Passover 2023: what the Jewish festival is and how Greater Manchester communities are celebrating
This week Greater Manchester’s Jewish communities are marking the festival of Passover - here is why the celebration takes place and what it involves.
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Jewish communities across Greater Manchester are celebrating Passover this week. This year, the eight-day event which marks the exodus of the Israelites from slavery in Egypt starts on the evening of Wednesday (5 April).
Certain foods are banned during the festival, which is preceded by a period of preparation which includes a formal search for forbidden foods in each home. The story of exodus from slavery in Egypt is told at the Seder – a ritual feast at the start of the annual holiday where foods symbolising the story are eaten.
Marc Levy, who is the chief executive of the Jewish Representative Council (JRC) for Greater Manchester and Region, said: “On Wednesday and Thursday evening, Jewish communities across Greater Manchester and around the world will be coming together for their Seder meal. This is a hugely significant event in the Jewish communal calendar.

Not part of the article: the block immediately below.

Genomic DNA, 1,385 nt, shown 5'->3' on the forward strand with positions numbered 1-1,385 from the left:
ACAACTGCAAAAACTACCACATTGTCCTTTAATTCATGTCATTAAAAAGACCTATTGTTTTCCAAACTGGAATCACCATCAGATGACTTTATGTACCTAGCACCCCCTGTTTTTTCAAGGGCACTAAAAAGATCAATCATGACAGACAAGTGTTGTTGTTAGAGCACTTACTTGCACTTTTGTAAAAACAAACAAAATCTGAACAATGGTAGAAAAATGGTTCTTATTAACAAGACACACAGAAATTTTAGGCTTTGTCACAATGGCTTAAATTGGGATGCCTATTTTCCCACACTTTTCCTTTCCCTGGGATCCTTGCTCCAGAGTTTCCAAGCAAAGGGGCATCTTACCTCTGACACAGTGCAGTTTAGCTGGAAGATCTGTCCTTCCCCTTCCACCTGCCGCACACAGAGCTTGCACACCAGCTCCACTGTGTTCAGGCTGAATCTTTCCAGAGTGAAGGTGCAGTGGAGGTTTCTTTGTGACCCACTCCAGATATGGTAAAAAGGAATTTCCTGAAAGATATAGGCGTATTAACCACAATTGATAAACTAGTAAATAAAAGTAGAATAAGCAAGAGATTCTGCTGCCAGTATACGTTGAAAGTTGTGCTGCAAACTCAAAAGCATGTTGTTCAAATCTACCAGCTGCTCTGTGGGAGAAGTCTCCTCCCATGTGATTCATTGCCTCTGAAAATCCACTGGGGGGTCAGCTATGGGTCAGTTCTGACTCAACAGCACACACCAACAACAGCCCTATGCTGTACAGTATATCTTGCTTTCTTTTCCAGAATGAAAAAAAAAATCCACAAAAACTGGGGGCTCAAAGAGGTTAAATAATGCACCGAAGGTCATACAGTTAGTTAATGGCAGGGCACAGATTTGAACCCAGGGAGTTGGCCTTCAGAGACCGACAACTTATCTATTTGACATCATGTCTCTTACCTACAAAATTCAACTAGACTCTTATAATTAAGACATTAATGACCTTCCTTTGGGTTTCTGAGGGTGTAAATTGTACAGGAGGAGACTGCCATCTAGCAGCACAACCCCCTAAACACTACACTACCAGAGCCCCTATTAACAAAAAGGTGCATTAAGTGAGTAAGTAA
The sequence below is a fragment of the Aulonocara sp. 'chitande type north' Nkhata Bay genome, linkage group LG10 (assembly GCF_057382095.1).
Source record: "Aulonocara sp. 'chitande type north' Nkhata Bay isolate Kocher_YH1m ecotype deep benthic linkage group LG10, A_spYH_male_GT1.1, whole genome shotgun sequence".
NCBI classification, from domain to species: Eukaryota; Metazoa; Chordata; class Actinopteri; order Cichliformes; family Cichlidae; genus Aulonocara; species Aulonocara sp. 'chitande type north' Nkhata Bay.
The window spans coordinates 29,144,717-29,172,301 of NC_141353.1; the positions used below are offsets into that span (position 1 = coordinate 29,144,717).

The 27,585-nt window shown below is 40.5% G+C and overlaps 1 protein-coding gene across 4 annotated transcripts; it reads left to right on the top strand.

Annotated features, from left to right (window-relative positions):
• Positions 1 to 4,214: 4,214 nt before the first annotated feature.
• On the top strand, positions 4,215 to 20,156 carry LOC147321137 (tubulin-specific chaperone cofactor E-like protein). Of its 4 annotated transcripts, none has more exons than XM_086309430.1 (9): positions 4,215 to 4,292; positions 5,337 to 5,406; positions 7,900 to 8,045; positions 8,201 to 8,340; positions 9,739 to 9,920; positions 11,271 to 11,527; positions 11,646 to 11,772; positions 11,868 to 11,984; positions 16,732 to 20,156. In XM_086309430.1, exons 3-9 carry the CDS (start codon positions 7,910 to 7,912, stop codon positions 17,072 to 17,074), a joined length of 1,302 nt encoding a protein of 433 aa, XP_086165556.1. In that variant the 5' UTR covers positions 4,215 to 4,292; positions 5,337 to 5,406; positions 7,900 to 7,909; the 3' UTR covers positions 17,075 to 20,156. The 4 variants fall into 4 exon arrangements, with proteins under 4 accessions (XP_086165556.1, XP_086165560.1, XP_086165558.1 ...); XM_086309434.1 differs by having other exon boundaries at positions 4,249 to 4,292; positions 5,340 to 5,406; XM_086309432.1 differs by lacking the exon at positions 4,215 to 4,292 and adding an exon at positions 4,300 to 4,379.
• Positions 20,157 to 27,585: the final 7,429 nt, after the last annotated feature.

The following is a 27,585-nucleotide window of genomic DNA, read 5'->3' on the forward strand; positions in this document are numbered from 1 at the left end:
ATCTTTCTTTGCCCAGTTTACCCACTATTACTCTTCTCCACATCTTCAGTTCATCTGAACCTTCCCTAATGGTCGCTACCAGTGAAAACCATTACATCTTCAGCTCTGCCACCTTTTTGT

“In keeping with traditions spanning generations, families will come together to retell the story of the Jewish people’s freedom from slavery in Egypt. Everyone connected with the JRC would like to wish the Jewish community a Chag Pesach Sameach.”
When is Passover 2023?
Passover begins on the evening of Wednesday, April 5 – when the first Seder night takes place – and lasts eight days, ending on the evening of Thursday, April 13. The festival starts on the 15th day of Nissan in the Jewish calendar which means that the date in the Gregorian calendar changes every year.
The first nights centre around a meal called the Seder – Hebrew for ‘order’. Jewish people generally celebrate the festival with a Seder meal on the first night, but many Jews living outside of Israel hold a second Seder night too.
What happens at Passover?
Jewish people retell the story of the exodus from slavery in Egypt on Passover by reading from a book called a haggadah during the Seder night celebrations. The Seder ceremony features foods which each have symbolic meanings.
This includes matza – unleavened bread – which is typically eaten throughout the eight days because eating certain grains during the festival is forbidden. Chametz – most foods made with wheat, barley, spelt, oats or rye – cannot be consumed during Passover and according to some customs, Jews must also refrain from eating kitniyot which includes beans, peas, lentils, rice and corn.
How do you wish someone a Happy Passover?
To wish someone a Happy Passover, you can simply say “Chag Sameach” which means “happy holiday” or “happy festival” in Hebrew or you could say “Chag Pesach Sameach” to specifically wish someone a Happy Passover. Some people also say “chag Pesach kasher vesame’ach” which means “a kosher and happy Passover” in reference to the festival’s dietary restrictions.
The “ch” in these words are pronounced as a strong H sound like in “Loch”.